After the raw, enervating, excitement of Family Trends and the Role of Family in Society, the rollercoaster ride that is Family Life continues with the unalloyed joy that is Family Diversity.
While some commentators (who shall remain nameless because I haven’t named them) have described family diversity as a “thrill-a-minute fun-fest filled with fantastic fripperies”, more controversially, other, equally nameless, commentators have described it as being as dull as the rest of the family stuff. But I couldn’t possibly comment on this.
What I do know is that the chapter is filled with a range of diversity-related stuff (hence its name. Probably). This includes:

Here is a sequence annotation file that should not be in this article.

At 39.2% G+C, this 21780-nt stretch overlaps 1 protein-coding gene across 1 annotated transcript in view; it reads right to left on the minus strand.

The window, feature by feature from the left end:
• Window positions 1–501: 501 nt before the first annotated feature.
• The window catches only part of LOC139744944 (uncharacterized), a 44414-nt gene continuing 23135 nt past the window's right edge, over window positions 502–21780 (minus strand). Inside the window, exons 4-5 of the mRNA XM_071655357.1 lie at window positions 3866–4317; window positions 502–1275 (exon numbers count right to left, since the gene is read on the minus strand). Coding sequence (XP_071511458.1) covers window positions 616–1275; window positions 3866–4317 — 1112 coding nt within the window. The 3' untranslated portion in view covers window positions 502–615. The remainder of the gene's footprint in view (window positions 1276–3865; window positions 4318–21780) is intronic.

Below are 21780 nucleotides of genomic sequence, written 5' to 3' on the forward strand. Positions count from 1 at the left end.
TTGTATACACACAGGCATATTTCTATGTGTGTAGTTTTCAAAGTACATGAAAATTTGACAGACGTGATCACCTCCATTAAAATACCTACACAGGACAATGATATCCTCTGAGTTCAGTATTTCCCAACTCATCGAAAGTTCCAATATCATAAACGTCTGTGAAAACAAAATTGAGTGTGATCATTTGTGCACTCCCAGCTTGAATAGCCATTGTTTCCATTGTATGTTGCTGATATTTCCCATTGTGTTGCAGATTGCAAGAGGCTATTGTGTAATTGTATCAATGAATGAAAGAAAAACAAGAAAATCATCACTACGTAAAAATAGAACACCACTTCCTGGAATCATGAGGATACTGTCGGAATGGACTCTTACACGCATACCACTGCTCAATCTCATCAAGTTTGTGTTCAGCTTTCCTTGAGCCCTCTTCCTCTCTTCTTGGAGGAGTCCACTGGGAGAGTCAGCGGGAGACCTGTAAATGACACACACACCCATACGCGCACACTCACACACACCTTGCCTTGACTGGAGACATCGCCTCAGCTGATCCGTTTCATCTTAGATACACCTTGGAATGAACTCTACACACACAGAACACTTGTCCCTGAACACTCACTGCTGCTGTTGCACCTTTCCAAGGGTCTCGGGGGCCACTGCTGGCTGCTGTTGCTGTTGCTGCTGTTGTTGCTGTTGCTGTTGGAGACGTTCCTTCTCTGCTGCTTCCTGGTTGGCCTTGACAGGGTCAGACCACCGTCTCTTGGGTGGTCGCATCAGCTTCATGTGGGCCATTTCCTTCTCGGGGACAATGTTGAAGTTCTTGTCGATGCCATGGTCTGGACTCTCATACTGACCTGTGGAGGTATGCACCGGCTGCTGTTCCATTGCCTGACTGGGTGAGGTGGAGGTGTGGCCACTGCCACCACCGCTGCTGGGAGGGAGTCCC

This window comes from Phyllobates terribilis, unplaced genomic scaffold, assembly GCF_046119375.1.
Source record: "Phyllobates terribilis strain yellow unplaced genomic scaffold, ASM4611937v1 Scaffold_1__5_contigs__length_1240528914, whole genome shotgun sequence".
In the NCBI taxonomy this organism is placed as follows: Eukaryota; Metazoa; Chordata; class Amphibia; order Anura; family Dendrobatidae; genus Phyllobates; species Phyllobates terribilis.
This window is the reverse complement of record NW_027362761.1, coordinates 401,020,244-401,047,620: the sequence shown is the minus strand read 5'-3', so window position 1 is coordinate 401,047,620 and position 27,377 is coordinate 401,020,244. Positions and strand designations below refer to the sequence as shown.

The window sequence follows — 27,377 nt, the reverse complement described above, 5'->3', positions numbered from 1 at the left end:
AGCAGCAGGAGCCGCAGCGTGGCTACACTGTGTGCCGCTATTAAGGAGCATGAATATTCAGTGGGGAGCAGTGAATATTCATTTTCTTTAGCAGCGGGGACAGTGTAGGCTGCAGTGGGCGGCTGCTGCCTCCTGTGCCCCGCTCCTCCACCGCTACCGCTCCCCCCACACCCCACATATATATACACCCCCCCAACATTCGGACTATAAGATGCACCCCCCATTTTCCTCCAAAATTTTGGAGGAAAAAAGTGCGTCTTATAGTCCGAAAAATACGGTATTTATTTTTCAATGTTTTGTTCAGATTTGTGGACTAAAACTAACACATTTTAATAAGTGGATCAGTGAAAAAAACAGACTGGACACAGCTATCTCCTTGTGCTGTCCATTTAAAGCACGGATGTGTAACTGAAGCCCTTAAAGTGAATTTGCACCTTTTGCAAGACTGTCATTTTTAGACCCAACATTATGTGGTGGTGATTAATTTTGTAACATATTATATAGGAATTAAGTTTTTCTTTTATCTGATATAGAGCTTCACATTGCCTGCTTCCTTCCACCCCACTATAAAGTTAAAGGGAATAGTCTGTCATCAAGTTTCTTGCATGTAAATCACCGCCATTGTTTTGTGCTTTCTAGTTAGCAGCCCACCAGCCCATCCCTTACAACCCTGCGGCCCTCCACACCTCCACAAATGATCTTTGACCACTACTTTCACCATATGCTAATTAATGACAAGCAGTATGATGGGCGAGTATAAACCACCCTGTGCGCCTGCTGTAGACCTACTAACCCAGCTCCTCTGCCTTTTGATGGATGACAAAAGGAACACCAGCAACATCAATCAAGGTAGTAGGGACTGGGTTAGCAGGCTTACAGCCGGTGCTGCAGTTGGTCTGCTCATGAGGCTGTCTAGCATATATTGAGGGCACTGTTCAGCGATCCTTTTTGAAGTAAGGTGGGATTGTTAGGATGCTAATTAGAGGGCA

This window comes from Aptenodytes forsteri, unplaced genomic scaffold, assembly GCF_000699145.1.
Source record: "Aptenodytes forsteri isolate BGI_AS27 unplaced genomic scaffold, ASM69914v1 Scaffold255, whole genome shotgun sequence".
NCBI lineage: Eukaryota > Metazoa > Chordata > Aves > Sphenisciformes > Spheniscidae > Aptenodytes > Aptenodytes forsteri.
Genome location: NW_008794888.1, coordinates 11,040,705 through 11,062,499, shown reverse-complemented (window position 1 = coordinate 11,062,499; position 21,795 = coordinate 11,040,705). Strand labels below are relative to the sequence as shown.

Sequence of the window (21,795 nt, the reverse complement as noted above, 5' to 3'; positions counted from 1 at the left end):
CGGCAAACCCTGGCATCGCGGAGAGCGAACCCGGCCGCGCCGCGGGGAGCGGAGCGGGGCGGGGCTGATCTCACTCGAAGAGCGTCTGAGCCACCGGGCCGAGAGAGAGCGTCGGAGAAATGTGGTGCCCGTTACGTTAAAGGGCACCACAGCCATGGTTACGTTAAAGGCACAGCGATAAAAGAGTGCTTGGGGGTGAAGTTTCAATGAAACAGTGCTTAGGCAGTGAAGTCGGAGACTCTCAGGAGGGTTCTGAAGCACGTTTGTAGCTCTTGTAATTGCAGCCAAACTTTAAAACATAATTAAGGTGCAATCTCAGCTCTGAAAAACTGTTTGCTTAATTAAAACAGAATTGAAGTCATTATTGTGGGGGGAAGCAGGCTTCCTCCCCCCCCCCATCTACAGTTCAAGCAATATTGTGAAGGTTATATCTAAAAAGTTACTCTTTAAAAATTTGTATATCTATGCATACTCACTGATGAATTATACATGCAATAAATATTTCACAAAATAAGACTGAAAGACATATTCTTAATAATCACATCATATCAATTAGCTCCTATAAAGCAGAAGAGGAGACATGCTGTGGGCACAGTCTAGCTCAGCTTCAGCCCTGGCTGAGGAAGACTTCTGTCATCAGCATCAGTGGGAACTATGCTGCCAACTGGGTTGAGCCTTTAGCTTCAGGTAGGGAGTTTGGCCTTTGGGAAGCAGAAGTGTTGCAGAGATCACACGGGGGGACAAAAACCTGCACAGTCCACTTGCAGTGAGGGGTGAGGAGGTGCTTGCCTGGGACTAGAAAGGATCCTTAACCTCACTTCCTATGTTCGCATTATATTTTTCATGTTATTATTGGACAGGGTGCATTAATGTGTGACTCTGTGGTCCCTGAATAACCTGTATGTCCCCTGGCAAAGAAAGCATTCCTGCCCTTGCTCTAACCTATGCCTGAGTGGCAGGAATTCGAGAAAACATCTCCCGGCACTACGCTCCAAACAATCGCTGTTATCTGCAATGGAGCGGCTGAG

• Organisational diversity
• Class diversity
• Cultural diversity (age, gender, ethnicity)
• Sexual diversity (don’t get your hopes up, nothing to see here).
Things start to get a little more interesting (a term I use advisedly) when the chapter turns to look at two opposing views on contemporary family diversity (Postmodernist and New Right if you’re still reading this) but then things take a turn for the worse when the chapter ends with social policy.
Still, it’s free. So you can’t complain.